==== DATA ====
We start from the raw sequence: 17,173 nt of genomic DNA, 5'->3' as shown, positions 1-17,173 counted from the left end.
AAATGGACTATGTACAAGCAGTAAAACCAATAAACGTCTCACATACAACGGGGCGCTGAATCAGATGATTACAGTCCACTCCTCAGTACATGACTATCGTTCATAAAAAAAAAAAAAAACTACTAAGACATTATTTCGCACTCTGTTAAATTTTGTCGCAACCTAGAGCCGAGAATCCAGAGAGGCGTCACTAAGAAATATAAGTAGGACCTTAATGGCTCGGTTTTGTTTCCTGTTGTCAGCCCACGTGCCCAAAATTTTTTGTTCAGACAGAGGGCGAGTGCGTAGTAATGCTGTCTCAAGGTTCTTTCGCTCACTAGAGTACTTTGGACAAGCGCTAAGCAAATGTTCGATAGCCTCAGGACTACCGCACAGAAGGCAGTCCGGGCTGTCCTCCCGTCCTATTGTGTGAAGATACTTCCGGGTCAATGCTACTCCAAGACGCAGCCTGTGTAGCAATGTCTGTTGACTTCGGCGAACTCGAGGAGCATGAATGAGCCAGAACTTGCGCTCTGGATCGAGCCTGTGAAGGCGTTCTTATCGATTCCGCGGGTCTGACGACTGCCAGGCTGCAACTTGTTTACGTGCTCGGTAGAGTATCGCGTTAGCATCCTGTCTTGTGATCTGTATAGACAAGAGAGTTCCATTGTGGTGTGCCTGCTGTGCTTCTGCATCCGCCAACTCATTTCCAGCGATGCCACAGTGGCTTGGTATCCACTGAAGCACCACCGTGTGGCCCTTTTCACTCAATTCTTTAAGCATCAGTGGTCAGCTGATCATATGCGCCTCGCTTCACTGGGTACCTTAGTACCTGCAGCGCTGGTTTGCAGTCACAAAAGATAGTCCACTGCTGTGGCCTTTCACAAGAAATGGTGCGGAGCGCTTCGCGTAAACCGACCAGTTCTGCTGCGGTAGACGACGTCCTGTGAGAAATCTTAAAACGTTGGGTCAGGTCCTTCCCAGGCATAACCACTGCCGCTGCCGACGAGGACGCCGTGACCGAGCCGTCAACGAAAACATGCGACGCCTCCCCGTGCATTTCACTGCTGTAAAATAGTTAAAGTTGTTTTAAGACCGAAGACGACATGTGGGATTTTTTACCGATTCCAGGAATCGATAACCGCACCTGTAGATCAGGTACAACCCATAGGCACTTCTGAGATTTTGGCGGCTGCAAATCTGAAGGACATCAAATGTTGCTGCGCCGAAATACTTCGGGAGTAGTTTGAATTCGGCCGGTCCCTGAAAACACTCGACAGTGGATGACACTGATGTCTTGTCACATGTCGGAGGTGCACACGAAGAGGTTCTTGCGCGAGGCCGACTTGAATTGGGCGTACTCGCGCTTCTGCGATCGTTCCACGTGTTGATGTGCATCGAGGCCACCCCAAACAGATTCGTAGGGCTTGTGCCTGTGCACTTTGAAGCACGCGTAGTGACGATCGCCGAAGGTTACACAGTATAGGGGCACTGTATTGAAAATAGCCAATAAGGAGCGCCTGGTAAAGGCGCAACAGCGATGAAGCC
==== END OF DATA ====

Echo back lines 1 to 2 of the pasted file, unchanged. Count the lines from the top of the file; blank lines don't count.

We start from the raw sequence: 17,173 nt of genomic DNA, 5'->3' as shown, positions 1-17,173 counted from the left end.
AAATGGACTATGTACAAGCAGTAAAACCAATAAACGTCTCACATACAACGGGGCGCTGAATCAGATGATTACAGTCCACTCCTCAGTACATGACTATCGTTCATAAAAAAAAAAAAAAACTACTAAGACATTATTTCGCACTCTGTTAAATTTTGTCGCAACCTAGAGCCGAGAATCCAGAGAGGCGTCACTAAGAAATATAAGTAGGACCTTAATGGCTCGGTTTTGTTTCCTGTTGTCAGCCCACGTGCCCAAAATTTTTTGTTCAGACAGAGGGCGAGTGCGTAGTAATGCTGTCTCAAGGTTCTTTCGCTCACTAGAGTACTTTGGACAAGCGCTAAGCAAATGTTCGATAGCCTCAGGACTACCGCACAGAAGGCAGTCCGGGCTGTCCTCCCGTCCTATTGTGTGAAGATACTTCCGGGTCAATGCTACTCCAAGACGCAGCCTGTGTAGCAATGTCTGTTGACTTCGGCGAACTCGAGGAGCATGAATGAGCCAGAACTTGCGCTCTGGATCGAGCCTGTGAAGGCGTTCTTATCGATTCCGCGGGTCTGACGACTGCCAGGCTGCAACTTGTTTACGTGCTCGGTAGAGTATCGCGTTAGCATCCTGTCTTGTGATCTGTATAGACAAGAGAGTTCCATTGTGGTGTGCCTGCTGTGCTTCTGCATCCGCCAACTCATTTCCAGCGATGCCACAGTGGCTTGGTATCCACTGAAGCACCACCGTGTGGCCCTTTTCACTCAATTCTTTAAGCATCAGTGGTCAGCTGATCATATGCGCCTCGCTTCACTGGGTACCTTAGTACCTGCAGCGCTGGTTTGCAGTCACAAAAGATAGTCCACTGCTGTGGCCTTTCACAAGAAATGGTGCGGAGCGCTTCGCGTAAACCGACCAGTTCTGCTGCGGTAGACGACGTCCTGTGAGAAATCTTAAAACGTTGGGTCAGGTCCTTCCCAGGCATAACCACTGCCGCTGCCGACGAGGACGCCGTGACCGAGCCGTCAACGAAAACATGCGACGCCTCCCCGTGCATTTCACTGCTGTAAAATAGTTAAAGTTGTTTTAAGACCGAAGACGACATGTGGGATTTTTTACCGATTCCAGGAATCGATAACCGCACCTGTAGATCAGGTACAACCCATAGGCACTTCTGAGATTTTGGCGGCTGCAAATCTGAAGGACATCAAATGTTGCTGCGCCGAAATACTTCGGGAGTAGTTTGAATTCGGCCGGTCCCTGAAAACACTCGACAGTGGATGACACTGATGTCTTGTCACATGTCGGAGGTGCACACGAAGAGGTTCTTGCGCGAGGCCGACTTGAATTGGGCGTACTCGCGCTTCTGCGATCGTTCCACGTGTTGATGTGCATCGAGGCCACCCCAAACAGATTCGTAGGGCTTGTGCCTGTGCACTTTGAAGCACGCGTAGTGACGATCGCCGAAGGTTACACAGTATAGGGGCACTGTATTGAAAATAGCCAATAAGGAGCGCCTGGTAAAGGCGCAACAGCGATGAAGCC